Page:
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Difference Between Economic Development and Economic Growth

In general words, economic development refers to the problems of underdeveloped countries and economic growth to those of developed countries. The raising of income levels is generally called economic growth in rich countries and in poor ones it is called economic development.

But this view does not specify the underlying forces which raise the income levels in the two types of economies. The problems of underdeveloped countries are concerned with the development of unused resources, even though their uses are well known, while those of advanced countries are related to growth, most of their resources being already known and developed to a considerable extent.

In fact, the terms "development and growth" have nothing to do with the type of economy. The distinction between the two relates to the nature and causes of change. These two terms may also be explained as the development is a discontinues and spontaneous change in the stationary state which forever alters and displaces the equilibrium state previously existing; while growth is a gradual and steady change in the long run which comes about by a gradual increase in the rate of savings and population. This view has been widely accepted and elaborated by the majority of economists.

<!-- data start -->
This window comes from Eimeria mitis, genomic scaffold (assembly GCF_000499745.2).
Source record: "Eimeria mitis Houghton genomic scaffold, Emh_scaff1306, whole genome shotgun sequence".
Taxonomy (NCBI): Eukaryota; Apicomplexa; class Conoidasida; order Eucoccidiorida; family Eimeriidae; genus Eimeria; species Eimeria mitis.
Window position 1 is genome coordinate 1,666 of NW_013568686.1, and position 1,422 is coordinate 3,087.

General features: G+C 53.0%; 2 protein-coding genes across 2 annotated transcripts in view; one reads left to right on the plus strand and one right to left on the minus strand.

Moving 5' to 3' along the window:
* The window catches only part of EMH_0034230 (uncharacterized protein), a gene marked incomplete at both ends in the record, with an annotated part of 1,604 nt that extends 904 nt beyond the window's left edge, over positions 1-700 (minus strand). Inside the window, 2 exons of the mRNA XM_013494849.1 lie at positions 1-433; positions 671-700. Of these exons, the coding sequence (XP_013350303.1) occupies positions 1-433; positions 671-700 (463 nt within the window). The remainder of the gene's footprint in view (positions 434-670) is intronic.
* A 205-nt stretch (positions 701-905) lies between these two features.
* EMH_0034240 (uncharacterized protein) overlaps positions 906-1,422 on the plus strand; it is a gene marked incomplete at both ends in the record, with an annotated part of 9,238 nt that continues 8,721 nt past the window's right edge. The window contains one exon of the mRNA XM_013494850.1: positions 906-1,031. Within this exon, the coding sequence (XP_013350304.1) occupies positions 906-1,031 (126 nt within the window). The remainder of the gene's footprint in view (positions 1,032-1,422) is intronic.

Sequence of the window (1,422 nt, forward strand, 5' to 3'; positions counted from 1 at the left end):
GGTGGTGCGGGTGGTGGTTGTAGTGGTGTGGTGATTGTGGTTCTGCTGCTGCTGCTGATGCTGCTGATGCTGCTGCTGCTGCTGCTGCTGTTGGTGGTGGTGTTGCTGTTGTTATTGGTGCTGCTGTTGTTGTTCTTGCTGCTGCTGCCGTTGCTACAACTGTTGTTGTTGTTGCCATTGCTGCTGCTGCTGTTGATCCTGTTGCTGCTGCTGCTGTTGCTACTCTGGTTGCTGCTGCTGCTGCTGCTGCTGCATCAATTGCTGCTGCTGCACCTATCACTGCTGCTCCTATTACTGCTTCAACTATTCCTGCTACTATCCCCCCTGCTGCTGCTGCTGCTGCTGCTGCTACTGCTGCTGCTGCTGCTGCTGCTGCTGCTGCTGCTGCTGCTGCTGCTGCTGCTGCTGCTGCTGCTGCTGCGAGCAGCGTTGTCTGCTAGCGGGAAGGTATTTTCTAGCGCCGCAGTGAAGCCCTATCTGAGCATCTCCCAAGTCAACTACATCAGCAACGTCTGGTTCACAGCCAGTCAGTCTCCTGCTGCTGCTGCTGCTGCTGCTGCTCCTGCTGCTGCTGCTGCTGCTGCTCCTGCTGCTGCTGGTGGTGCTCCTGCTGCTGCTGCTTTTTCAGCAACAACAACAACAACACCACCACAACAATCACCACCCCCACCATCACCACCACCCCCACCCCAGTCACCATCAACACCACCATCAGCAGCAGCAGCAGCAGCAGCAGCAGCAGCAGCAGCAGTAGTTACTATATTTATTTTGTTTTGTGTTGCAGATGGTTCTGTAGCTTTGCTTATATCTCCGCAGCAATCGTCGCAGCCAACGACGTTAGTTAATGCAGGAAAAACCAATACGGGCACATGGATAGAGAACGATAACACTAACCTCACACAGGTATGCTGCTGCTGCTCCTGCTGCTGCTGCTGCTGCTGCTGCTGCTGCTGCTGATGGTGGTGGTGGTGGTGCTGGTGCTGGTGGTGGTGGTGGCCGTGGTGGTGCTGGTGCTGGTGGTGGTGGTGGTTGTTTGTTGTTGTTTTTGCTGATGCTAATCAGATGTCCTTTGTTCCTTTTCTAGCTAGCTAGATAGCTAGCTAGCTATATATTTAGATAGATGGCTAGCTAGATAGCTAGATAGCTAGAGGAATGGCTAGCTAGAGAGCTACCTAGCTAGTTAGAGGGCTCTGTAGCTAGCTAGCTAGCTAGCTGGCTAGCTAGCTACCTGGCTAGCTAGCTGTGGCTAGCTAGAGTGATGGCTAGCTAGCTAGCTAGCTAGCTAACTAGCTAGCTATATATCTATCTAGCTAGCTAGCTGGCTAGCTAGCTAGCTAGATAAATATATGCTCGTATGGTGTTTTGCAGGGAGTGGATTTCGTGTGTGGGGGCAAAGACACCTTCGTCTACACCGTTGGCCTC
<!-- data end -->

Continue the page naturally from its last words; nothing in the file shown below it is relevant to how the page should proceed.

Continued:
According to another school of thought, "economic growth means more output, while economic development employs both more output and changes in the technical and institutional arrangements by which it is produced and distributed. Growth may well involve not only more output derived from greater amounts of inputs but also greater efficiency, either, and increase in output per unit of input. Development goes beyond this two employ changes in the composition of output and in the allocation of inputs by sectors". According to some classical economists the growth is an expansion of the system in one or more dimensions without a change in its structure, and development is an innovative process leading the structural transformation of social system.

Thus economic growth is related to a quantitative sustained increase in the country's per capita output or income accompanied by expansion in its labor force, consumption, capital, and volume of trade. On the other hand, economic development is a wider term. It is related to qualitative change in economic wants, goods, incentives, and institutions. It describes the underlying determinants of growth such as technological and structural change. Development embraces both growth and decline. An economy can grow but it may not develop because poverty, unemployment and inequalities may continue to persist due to the absence of technological and structural changes. But it is difficult to imagine development without economic growth in the absence of an increase in output per capita, particularly when population is growing rapidly. Despite these apparent differences, some economists use these terms as synonyms.

Article Tags: Economic Development, Economic Growth, More Output

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Arfan Ul Haq is an Asian author. He writes articles about various topics of economics and accounting such as  law of supply and online accounting courses.

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